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How do you stay motivated to do or achieve something?

"If you want to become something, you first have to be."

It sounds vague and philosophical, but in essence, it is very practical and applicable. Staying motivated to do or achieve something costs energy. To get that energy over and over again, it is very useful to teach yourself a number of mental skills. For example, you first have to be someone before you can actually become one.

This has everything to do with your identity and, as a result, your attitude, how you experience the world, and what choices you make as a result.

Adopting the attitude of an entrepreneur

At a young age, I started a very successful advertising agency. I used to be a house painter and thought I was ready to become an advertising agency entrepreneur. After all, I had all the knowledge, and not only was I ready for the world, but the world was also ready for me. At least that's what I thought.

I had, as it were, adopted the attitude of an entrepreneur and started building my advertising agency without hesitation.

Mistakes I made were dismissed as additional problems, and setbacks were part of entrepreneurship. Because that is what I had learned what the attitude of an entrepreneur would look like. Making a lot of mistakes and learning quickly to fix them.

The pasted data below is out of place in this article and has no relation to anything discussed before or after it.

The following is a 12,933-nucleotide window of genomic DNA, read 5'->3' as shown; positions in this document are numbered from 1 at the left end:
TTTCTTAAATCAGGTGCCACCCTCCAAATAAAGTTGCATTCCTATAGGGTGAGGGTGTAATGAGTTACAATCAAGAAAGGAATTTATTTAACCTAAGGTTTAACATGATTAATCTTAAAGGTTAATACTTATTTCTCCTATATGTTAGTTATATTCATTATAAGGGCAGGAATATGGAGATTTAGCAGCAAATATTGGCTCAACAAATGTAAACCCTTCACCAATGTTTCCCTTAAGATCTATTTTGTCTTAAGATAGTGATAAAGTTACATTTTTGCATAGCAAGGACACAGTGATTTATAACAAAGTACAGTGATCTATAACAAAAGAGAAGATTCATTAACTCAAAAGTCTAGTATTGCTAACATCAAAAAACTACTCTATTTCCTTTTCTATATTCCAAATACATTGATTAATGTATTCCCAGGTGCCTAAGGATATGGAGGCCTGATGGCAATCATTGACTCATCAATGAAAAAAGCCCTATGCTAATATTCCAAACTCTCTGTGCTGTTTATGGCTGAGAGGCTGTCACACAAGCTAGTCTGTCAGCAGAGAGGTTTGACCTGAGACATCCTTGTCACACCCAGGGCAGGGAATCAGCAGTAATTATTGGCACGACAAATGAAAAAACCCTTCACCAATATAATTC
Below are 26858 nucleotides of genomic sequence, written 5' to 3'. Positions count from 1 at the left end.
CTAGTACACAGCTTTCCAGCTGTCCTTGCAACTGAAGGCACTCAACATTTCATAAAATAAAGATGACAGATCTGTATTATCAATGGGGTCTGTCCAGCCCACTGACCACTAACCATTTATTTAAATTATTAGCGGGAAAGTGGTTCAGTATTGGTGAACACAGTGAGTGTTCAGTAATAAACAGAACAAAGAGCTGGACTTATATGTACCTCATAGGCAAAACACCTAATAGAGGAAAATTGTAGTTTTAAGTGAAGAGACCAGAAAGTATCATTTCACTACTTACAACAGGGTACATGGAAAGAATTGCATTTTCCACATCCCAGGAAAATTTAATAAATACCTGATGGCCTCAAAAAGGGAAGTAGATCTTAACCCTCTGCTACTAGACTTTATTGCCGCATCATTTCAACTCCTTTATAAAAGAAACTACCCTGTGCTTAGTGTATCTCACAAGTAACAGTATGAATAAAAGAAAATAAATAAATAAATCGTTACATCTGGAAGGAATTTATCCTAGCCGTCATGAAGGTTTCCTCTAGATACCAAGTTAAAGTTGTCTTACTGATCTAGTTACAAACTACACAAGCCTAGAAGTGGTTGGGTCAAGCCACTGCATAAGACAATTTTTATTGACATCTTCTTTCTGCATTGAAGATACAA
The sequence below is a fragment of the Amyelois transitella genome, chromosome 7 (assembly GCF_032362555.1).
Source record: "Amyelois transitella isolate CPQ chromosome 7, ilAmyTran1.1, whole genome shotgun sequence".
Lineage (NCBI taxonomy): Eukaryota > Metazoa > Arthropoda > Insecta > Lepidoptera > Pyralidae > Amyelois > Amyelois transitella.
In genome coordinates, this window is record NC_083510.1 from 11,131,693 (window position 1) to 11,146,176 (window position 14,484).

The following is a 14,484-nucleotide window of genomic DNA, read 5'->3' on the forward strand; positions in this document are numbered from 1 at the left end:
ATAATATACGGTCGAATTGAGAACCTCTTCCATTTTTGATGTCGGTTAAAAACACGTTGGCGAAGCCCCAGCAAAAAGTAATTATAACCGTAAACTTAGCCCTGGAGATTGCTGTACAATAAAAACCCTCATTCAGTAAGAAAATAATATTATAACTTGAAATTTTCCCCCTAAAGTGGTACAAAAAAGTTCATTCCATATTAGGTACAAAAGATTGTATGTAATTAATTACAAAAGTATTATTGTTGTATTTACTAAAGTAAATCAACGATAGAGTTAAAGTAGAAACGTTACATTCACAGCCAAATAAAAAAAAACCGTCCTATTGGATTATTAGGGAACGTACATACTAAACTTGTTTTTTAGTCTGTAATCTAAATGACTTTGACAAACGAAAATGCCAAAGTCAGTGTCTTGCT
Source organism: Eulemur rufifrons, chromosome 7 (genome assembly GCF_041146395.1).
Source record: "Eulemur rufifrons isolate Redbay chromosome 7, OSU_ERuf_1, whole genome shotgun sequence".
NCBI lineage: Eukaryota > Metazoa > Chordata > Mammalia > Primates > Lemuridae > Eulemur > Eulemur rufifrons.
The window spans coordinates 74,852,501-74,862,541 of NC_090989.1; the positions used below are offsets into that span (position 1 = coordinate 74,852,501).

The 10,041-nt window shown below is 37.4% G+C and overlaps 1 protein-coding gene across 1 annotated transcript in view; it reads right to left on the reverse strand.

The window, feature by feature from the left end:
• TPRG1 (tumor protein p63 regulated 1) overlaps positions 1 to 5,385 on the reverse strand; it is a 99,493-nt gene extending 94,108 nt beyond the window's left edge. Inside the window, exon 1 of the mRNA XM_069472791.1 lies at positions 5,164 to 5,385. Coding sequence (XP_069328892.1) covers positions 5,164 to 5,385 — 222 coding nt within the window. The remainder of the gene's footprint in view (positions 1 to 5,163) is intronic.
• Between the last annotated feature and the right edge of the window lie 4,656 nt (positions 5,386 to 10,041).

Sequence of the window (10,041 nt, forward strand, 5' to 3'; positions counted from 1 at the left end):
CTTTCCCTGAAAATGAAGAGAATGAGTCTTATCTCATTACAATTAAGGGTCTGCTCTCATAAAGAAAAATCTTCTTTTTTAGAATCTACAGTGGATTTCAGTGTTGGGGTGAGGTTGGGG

Of course, this was a form of overconfidence that fortunately is not for everyone, but my attitude did help to carry on. It was not until much later that I understood what was behind this. I had adopted a new identity.

Identity is important to keep motivated to do or achieve something.

When I talk about being something to become something first, this is about your identity. The self-image you have about your own image and being. If you want some change in your life, then it is useful to realize that you can change your identity and that this has consequences for the choices you make.

Adopting a new identity to achieve something

At a young age, I was doing a lot of sports. Four times a week 10 miles running, six days a week at least 2 hours on the tennis court, four days a week Hockey and sometimes a game of Squash. Besides that, I sometimes played street soccer with my friends, and in between, I pulled myself up to grow more muscle mass. I felt really fit. A real 'sportsman.'